With the growing emphasis on ‘substance’ amidst tax transparency debates that have emerged at the back of OECD’s Base Erosion and Profit Shifting (BEPS) and the United States’ Foreign Account Tax Compliance Act (FATCA), investment funds that are domiciled in British Virgin Islands (BVI) and Cayman Islands are facing lot of scrutiny and are under pressure. Singapore has responded to the evolving scenario by introducing the inward re-domiciliation regime with its latest amendments to Companies Act. The foreign funds domiciled in jurisdictions that are perceived as tax havens could now re-domicile to Singapore.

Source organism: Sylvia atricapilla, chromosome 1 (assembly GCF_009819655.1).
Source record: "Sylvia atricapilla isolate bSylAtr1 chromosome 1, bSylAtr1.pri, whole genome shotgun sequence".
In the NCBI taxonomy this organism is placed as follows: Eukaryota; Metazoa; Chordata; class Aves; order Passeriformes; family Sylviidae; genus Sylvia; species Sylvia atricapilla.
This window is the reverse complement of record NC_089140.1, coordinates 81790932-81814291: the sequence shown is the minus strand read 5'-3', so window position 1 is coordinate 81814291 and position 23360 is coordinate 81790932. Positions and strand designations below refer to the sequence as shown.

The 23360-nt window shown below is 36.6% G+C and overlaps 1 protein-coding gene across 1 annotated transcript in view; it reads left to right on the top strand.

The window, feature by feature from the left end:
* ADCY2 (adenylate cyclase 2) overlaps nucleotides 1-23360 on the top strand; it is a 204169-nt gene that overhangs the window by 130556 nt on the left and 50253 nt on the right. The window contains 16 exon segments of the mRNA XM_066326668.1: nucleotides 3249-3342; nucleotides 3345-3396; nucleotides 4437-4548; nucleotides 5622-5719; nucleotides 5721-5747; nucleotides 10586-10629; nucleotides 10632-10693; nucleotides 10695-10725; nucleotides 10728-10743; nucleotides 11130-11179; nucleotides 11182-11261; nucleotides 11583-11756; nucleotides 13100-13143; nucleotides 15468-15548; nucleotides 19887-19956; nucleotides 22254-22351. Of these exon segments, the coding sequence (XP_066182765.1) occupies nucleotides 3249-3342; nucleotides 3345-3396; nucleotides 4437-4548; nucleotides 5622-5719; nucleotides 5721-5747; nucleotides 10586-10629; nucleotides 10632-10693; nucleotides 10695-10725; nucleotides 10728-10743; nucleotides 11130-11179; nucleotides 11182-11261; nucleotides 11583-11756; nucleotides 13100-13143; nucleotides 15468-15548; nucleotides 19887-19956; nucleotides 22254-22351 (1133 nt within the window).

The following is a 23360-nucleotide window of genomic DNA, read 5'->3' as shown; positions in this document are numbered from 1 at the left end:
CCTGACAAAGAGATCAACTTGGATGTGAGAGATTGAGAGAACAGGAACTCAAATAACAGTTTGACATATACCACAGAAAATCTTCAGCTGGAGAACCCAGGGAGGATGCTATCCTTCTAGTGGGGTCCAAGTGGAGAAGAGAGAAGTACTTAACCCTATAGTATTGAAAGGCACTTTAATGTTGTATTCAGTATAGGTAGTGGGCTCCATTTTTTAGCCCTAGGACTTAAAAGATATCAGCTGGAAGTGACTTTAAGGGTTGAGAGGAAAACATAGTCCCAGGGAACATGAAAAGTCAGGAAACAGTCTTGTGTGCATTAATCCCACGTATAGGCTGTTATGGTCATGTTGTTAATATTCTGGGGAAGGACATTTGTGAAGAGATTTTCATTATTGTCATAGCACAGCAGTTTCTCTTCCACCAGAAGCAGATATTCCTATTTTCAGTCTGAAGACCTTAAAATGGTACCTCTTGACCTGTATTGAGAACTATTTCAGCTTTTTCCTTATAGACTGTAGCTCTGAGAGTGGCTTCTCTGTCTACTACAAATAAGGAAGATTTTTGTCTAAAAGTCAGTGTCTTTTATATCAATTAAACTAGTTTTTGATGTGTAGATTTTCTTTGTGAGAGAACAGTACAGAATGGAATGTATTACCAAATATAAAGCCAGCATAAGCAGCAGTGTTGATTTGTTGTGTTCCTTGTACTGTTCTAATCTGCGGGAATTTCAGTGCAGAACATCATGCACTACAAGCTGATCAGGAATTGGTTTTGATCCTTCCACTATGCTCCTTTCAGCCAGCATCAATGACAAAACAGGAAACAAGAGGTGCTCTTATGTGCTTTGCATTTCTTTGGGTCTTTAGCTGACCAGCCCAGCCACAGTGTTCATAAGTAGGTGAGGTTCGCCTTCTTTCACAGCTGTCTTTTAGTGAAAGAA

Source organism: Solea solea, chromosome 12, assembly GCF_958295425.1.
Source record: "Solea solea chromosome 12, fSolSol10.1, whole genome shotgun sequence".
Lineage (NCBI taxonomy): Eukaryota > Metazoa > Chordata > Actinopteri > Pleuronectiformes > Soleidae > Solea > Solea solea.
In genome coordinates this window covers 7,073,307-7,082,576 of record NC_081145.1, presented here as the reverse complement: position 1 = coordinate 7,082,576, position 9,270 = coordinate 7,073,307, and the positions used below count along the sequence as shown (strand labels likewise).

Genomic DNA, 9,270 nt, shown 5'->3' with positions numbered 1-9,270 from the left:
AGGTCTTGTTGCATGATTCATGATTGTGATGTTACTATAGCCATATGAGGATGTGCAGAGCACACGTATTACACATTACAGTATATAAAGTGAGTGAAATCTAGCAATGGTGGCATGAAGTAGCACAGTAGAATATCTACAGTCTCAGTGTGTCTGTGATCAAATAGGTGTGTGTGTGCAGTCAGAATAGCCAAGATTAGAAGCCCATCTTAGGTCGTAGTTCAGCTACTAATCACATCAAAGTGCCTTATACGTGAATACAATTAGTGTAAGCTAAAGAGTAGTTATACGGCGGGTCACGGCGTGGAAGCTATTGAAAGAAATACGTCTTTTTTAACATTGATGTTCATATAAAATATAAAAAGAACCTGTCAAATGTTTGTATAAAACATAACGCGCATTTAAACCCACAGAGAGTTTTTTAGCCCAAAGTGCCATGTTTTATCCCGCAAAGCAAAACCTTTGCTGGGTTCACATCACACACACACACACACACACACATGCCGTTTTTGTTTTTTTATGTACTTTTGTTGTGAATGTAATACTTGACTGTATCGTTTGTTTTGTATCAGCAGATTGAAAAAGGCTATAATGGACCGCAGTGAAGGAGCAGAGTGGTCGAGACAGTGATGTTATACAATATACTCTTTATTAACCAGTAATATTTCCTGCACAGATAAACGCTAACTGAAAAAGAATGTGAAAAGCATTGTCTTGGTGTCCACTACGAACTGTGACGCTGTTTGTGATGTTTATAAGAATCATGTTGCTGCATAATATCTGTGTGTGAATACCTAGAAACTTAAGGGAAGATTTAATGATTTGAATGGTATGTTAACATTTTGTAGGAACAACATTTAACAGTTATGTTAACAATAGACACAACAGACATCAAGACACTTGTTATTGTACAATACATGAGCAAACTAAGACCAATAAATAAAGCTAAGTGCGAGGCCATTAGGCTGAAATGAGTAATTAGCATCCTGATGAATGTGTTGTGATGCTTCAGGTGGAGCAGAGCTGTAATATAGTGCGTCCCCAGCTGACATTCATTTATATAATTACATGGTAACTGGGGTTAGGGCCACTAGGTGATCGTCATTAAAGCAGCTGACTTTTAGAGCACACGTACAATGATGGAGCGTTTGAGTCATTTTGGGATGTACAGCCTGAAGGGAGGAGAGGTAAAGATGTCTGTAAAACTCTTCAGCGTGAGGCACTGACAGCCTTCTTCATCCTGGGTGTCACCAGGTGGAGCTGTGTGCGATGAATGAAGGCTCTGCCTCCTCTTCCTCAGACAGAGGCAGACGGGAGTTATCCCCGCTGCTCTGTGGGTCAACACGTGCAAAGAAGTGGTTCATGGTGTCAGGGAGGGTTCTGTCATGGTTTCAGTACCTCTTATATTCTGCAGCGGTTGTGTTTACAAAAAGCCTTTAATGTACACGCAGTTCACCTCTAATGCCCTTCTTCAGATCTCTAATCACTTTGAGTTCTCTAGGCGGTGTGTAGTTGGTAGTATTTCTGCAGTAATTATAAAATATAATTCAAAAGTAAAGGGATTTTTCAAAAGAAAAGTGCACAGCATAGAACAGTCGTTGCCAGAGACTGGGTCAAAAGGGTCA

Extensive initiatives are underway to create a common integrated market for funds and investment schemes domiciled in the region, ASEAN CIS and Asia Region Fund Passport scheme are nearing fruition. This would create a unified market across the region and improve the prospects and potential earning for funds domiciled in Singapore.
The growing importance of Asia in the global economy, Singapore’s macroeconomic merits and the government’s commitment to nurturing the sector will continue to reinforce Singapore’s position as a key fund management and financial center in this part of the world.